How to Start a Restaurant: Ultimate Financial Plan

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You want to start a restaurant and you create the ideal concept in your head.

That concept begins with the idea at its inception; however, for your idea to survive, or even better to thrive, it must operate on a consistently executed financial plan for a restaurant.

There’s a difference between dreamers and visionaries. Both can come up with ideas, but only one can execute on them.

This article’s focus is intently on the part of your restaurant business plan that has the greatest effect on keeping you in business…your restaurant financial plan.

50% of the restaurant concepts we see are largely “inspired” by existing operations. Beyond this, 85% of your food and supply purchases will be delivered from the same four major distribution companies.

Even if you think you’re beating the system and sourcing elsewhere by purchasing those local, oxygen chamber grown tomatoes that you can’t live without… well, those are also most likely being sourced to your special supplier by the aforementioned distribution companies, except now, you’re paying three times as much.

So then what is it that makes your new restaurant stand out? What makes the experience like nothing we’ve ever seen?


Creating a financial strategy is often the least glamorous side of the business plan to develop.

Before we open a restaurant, we can typically describe our concept in vivid detail as we’re writing the operational and conceptual aspects of the business plan.

You see, it’s easy to see ourselves dashing between tables and hobnobbing with pleased guests who have just devoured our latest culinary delights and washed it down with the rarest of vintages.

On the flip side however, it’s not so easy to describe your restaurant’s financial plan with that same level of precision and passion. In fact, we typically see a lack of detail that parallels that of someone being asked to describe their last weekend in Las Vegas.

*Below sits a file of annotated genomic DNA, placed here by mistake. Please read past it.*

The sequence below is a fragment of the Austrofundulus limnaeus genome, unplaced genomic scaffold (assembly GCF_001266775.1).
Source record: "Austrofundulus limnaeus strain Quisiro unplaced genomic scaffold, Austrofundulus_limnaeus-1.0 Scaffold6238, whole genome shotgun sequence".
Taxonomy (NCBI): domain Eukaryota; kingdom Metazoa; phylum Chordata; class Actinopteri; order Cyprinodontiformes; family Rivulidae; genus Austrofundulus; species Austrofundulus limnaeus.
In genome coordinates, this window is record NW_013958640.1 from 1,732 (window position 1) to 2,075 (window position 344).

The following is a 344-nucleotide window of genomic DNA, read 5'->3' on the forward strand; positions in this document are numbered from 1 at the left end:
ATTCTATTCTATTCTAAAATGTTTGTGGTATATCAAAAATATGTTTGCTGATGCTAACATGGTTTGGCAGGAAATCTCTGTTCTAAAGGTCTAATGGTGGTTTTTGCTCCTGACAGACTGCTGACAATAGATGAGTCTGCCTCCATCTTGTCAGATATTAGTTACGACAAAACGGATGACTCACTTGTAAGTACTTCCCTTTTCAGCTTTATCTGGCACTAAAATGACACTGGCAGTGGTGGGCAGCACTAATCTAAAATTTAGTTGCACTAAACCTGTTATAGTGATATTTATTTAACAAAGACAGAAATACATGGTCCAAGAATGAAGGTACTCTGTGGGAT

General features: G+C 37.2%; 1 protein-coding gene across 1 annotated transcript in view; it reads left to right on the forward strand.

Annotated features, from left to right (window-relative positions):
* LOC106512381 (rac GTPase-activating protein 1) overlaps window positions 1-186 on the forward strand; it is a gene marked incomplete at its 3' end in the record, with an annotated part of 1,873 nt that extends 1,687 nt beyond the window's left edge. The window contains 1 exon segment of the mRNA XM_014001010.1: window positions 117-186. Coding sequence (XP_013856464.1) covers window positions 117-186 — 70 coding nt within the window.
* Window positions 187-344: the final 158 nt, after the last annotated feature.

Unfortunately, the reality here, is that without a sound and detailed financial plan and a commitment to following it, 75% of restaurant startups will be bankrupt within the first 24 months. There’s nothing more that I love than seeing an idea come to fruition, so let’s take a look at what makes up a great business plan for a restaurant:


Capital Expenses is the category of purchases that is used to describe startup costs.

Within Capital Expenses there are subgroups that assist in identifying your build-out needs. Some examples of these subgroups are as follows: Leasehold Improvements, Professional Services, and Operating, Computer, and Restaurant Equipment.

Each of these groups has different amortization and depreciation schedules that are assigned to them. In most of the plans that we see, folks will use a poor estimate of what the aforementioned items will cost with the thought that once they get the doors open, everything will just work its way out because they perceive cash rolling in by the truckload. Spoiler alert, this strategy does not work.

In fact, what happens is that at ninety days into opening your restaurant, everyone comes looking for their money and you’re living more like a scene from Groundhog Day. I promise you that time spent carefully planning your Build Out Costs and Capital Expenses will save you in so many ways after you’re open.


Similar to budgeting for your expenses, you’ll need a strategy for forecasting your restaurant sales. After all, sales pay the bills right? Most folks will estimate their sales based on several unscientific methods.

First, they’ll use the sales from the restaurant where they used to work or they’ll ask the manager at their favorite restaurant.

Second, they’ll simply take the square footage and divide it by what they think they’ll do in a week. While these concepts have some of the elements for what is correct, it’s not complete.

The following key indicators must be taken into account to effectively forecast your sales:

Note: While you’re estimating you’re using several key indicators which, when tied out to each other, will increase your forecasting accuracy.

  • Day Parts:  Does your restaurant serve Breakfast, Lunch, and Dinner? Does it just serve brunch on the weekends?
  • Revenue Centers: Do you have a Bar, Dining Room, and Patio? Do you have Catering and Private Dining?